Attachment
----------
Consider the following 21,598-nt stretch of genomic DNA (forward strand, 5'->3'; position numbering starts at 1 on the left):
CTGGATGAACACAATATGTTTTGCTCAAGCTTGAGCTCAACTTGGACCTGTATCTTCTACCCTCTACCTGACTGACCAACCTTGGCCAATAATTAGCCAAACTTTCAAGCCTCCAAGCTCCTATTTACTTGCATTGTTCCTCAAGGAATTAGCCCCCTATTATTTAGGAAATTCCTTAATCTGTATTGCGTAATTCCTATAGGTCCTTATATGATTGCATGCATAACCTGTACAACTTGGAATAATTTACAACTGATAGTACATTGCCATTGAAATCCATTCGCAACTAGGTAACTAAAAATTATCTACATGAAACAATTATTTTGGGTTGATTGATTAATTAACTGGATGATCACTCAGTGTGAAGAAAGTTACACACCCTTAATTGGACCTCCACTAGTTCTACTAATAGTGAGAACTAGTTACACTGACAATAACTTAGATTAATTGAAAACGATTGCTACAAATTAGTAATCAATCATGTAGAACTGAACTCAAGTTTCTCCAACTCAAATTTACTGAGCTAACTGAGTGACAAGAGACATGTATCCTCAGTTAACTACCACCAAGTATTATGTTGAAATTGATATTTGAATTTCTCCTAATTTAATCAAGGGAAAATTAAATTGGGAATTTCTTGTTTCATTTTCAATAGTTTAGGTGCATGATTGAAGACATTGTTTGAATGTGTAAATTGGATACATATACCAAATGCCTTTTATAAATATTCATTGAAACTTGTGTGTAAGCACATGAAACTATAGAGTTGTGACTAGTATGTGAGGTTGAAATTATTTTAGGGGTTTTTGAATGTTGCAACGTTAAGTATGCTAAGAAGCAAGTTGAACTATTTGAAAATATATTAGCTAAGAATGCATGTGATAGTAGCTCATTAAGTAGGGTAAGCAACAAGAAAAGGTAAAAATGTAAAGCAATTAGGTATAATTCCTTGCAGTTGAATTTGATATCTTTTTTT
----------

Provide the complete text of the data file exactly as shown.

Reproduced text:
Consider the following 21,598-nt stretch of genomic DNA (forward strand, 5'->3'; position numbering starts at 1 on the left):
CTGGATGAACACAATATGTTTTGCTCAAGCTTGAGCTCAACTTGGACCTGTATCTTCTACCCTCTACCTGACTGACCAACCTTGGCCAATAATTAGCCAAACTTTCAAGCCTCCAAGCTCCTATTTACTTGCATTGTTCCTCAAGGAATTAGCCCCCTATTATTTAGGAAATTCCTTAATCTGTATTGCGTAATTCCTATAGGTCCTTATATGATTGCATGCATAACCTGTACAACTTGGAATAATTTACAACTGATAGTACATTGCCATTGAAATCCATTCGCAACTAGGTAACTAAAAATTATCTACATGAAACAATTATTTTGGGTTGATTGATTAATTAACTGGATGATCACTCAGTGTGAAGAAAGTTACACACCCTTAATTGGACCTCCACTAGTTCTACTAATAGTGAGAACTAGTTACACTGACAATAACTTAGATTAATTGAAAACGATTGCTACAAATTAGTAATCAATCATGTAGAACTGAACTCAAGTTTCTCCAACTCAAATTTACTGAGCTAACTGAGTGACAAGAGACATGTATCCTCAGTTAACTACCACCAAGTATTATGTTGAAATTGATATTTGAATTTCTCCTAATTTAATCAAGGGAAAATTAAATTGGGAATTTCTTGTTTCATTTTCAATAGTTTAGGTGCATGATTGAAGACATTGTTTGAATGTGTAAATTGGATACATATACCAAATGCCTTTTATAAATATTCATTGAAACTTGTGTGTAAGCACATGAAACTATAGAGTTGTGACTAGTATGTGAGGTTGAAATTATTTTAGGGGTTTTTGAATGTTGCAACGTTAAGTATGCTAAGAAGCAAGTTGAACTATTTGAAAATATATTAGCTAAGAATGCATGTGATAGTAGCTCATTAAGTAGGGTAAGCAACAAGAAAAGGTAAAAATGTAAAGCAATTAGGTATAATTCCTTGCAGTTGAATTTGATATCTTTTTTT